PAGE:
Space Biology Applications: Seed Outgassing under Vacuum

Theme: Biodiversity & Ecology

Main Supervisor:

Hugh Pritchard

Comparative Plant and Fungal Biology, KEW

Second Supervisor:

Dhiren Kataria

Department of Space & Climate Physics, Mullard Space Science Laboratory (MSSL), UCL

Project Description:

Dry seeds from many plant species are known to be able to survive extreme environmental conditions, including those found in outer space, such as vacuum, anoxia, temperature fluctuations and exposure to full-spectrum ultraviolet light. This PhD proposal is part of a long-term Kew-UCL research project studying the effects of space exposure on seeds from a range of species representing wide taxonomic diversity and a variety of plant uses, life forms, habitats, climatic zones and seed morphology.

The proposed project is in preparation for a planned experiment on the International Space Station (ISS), in which seeds from 24 species will be exposed to the extreme conditions of space outside of the ISS for over a year. During this period, the effects of the exposure on the seeds will be monitored in-situ with a mass spectrometer for the first time, primarily through analysis of volatiles released from the seeds. Currently it is not known which volatiles, and at what rate, will be released from different seeds under vacuum. The project will focus on (i) improving the current understanding of released volatiles and (ii) increasing the technology readiness level of the mass spectrometer subsystems. Seeds of different morphology and composition will be studied using a series of vacuum and mass spectrometry systems of increasing complexity. The project uniquely combines seed science and space instrumentation development with researchers from MSSL at UCL (Dhiren Kataria) and Royal Botanic Gardens Kew (Hugh Pritchard, Louise Colville and Anne Visscher) working together to supervise the project.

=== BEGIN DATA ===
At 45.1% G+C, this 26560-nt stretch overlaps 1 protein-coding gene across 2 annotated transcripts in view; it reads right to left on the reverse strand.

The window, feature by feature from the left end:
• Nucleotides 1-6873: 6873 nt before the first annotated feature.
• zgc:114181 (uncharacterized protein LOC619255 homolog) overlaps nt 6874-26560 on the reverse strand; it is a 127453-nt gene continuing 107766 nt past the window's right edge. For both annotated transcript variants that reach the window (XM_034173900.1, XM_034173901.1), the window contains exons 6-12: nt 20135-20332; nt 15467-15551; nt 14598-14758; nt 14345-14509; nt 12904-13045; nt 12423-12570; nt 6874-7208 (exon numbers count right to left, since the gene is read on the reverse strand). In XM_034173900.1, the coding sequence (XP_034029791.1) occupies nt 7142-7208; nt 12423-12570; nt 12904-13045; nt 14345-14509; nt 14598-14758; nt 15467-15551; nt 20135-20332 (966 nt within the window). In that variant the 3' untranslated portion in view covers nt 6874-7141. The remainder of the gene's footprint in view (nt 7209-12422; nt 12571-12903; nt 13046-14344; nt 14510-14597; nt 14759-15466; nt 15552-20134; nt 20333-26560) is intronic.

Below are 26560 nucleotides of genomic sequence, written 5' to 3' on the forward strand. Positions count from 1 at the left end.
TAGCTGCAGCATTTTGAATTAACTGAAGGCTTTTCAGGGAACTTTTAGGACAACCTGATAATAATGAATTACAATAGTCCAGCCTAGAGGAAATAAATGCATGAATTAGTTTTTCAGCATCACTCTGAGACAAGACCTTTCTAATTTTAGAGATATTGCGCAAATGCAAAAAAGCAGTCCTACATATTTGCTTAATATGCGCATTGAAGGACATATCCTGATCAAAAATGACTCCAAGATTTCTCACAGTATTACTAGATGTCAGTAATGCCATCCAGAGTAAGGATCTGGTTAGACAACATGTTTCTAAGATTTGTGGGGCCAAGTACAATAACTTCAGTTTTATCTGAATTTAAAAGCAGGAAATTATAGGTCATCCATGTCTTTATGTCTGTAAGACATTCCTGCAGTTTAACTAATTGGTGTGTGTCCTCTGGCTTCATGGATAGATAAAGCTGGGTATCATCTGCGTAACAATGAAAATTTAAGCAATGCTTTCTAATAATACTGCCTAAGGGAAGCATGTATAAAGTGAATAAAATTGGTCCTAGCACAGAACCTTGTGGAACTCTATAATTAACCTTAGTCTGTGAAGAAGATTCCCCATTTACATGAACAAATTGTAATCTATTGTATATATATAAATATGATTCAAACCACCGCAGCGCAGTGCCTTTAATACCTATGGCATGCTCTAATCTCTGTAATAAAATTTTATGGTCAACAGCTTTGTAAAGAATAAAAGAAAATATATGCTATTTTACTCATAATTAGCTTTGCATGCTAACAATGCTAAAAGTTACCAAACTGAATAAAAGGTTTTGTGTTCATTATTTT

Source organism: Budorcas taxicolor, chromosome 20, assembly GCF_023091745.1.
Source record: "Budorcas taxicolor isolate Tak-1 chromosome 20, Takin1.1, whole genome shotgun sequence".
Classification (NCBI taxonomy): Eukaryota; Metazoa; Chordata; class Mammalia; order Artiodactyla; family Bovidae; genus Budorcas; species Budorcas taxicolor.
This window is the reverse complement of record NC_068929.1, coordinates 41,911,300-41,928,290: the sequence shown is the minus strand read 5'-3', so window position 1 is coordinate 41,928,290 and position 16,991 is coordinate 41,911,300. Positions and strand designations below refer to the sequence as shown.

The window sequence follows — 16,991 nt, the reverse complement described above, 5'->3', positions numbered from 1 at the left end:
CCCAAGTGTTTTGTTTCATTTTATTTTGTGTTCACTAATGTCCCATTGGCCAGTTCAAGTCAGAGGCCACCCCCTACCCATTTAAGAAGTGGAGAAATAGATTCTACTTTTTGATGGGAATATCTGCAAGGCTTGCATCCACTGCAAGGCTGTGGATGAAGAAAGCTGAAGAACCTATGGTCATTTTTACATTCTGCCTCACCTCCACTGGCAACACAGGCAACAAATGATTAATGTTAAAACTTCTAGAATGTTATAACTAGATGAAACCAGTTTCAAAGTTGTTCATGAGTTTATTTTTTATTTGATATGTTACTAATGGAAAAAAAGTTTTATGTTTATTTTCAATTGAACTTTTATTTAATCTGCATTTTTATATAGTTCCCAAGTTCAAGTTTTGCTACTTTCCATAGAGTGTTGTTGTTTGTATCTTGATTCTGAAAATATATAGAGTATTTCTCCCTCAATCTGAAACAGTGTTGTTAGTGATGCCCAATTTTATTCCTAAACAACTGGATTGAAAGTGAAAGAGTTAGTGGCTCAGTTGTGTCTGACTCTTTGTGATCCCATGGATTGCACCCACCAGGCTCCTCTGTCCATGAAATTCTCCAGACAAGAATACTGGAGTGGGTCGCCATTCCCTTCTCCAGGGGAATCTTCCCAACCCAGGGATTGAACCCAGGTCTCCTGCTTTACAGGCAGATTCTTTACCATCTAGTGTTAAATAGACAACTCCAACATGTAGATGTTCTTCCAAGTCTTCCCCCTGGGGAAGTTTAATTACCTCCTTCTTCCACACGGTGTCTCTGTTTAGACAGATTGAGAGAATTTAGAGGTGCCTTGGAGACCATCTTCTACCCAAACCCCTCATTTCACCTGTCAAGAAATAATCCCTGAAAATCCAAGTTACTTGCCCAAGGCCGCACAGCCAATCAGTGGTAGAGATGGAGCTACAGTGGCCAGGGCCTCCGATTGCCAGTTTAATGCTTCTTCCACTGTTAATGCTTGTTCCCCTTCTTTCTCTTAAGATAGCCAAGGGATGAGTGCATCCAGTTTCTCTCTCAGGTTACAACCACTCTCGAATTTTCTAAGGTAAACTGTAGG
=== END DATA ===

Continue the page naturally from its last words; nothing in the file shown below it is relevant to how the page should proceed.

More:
Policy Impact of Research:

Results from this project will help to improve detection of biological compounds in vacuum. Enhanced detection of such compounds will allow more informed decisions regarding storage of seeds under vacuum on Earth, or in space for human spaceflight. Furthermore, it will enable better health and safety monitoring of space environments.

Applications are CLOSED.

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